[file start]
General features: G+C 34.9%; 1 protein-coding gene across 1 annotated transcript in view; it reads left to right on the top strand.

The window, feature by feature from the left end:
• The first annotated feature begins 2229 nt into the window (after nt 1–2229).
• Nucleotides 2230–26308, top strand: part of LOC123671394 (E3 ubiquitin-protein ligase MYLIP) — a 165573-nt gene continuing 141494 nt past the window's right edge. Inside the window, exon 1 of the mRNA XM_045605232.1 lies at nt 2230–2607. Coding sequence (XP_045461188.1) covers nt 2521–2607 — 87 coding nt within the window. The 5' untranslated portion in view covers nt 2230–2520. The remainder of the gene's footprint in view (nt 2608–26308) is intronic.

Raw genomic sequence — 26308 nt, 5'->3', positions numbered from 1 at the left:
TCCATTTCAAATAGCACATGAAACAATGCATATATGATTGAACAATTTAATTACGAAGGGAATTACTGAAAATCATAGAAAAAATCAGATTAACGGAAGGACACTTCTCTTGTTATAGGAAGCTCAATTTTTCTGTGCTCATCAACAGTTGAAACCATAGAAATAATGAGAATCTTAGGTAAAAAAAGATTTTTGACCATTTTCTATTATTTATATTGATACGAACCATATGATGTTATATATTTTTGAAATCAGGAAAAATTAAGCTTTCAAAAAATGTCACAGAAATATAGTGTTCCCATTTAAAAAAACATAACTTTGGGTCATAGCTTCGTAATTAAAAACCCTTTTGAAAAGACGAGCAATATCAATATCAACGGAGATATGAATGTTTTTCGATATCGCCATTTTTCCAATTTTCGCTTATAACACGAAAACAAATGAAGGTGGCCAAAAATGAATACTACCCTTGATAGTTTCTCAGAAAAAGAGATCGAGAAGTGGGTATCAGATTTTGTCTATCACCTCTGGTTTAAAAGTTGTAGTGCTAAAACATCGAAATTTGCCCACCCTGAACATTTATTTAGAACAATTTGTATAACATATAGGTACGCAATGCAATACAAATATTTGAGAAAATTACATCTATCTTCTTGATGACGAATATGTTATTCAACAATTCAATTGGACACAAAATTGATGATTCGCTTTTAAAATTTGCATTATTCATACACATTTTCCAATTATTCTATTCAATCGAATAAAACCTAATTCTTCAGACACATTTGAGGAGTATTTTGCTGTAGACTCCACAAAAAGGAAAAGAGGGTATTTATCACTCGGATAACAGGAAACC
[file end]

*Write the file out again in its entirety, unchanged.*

General features: G+C 34.9%; 1 protein-coding gene across 1 annotated transcript in view; it reads left to right on the top strand.

The window, feature by feature from the left end:
• The first annotated feature begins 2229 nt into the window (after nt 1–2229).
• Nucleotides 2230–26308, top strand: part of LOC123671394 (E3 ubiquitin-protein ligase MYLIP) — a 165573-nt gene continuing 141494 nt past the window's right edge. Inside the window, exon 1 of the mRNA XM_045605232.1 lies at nt 2230–2607. Coding sequence (XP_045461188.1) covers nt 2521–2607 — 87 coding nt within the window. The 5' untranslated portion in view covers nt 2230–2520. The remainder of the gene's footprint in view (nt 2608–26308) is intronic.

Raw genomic sequence — 26308 nt, 5'->3', positions numbered from 1 at the left:
TCCATTTCAAATAGCACATGAAACAATGCATATATGATTGAACAATTTAATTACGAAGGGAATTACTGAAAATCATAGAAAAAATCAGATTAACGGAAGGACACTTCTCTTGTTATAGGAAGCTCAATTTTTCTGTGCTCATCAACAGTTGAAACCATAGAAATAATGAGAATCTTAGGTAAAAAAAGATTTTTGACCATTTTCTATTATTTATATTGATACGAACCATATGATGTTATATATTTTTGAAATCAGGAAAAATTAAGCTTTCAAAAAATGTCACAGAAATATAGTGTTCCCATTTAAAAAAACATAACTTTGGGTCATAGCTTCGTAATTAAAAACCCTTTTGAAAAGACGAGCAATATCAATATCAACGGAGATATGAATGTTTTTCGATATCGCCATTTTTCCAATTTTCGCTTATAACACGAAAACAAATGAAGGTGGCCAAAAATGAATACTACCCTTGATAGTTTCTCAGAAAAAGAGATCGAGAAGTGGGTATCAGATTTTGTCTATCACCTCTGGTTTAAAAGTTGTAGTGCTAAAACATCGAAATTTGCCCACCCTGAACATTTATTTAGAACAATTTGTATAACATATAGGTACGCAATGCAATACAAATATTTGAGAAAATTACATCTATCTTCTTGATGACGAATATGTTATTCAACAATTCAATTGGACACAAAATTGATGATTCGCTTTTAAAATTTGCATTATTCATACACATTTTCCAATTATTCTATTCAATCGAATAAAACCTAATTCTTCAGACACATTTGAGGAGTATTTTGCTGTAGACTCCACAAAAAGGAAAAGAGGGTATTTATCACTCGGATAACAGGAAACC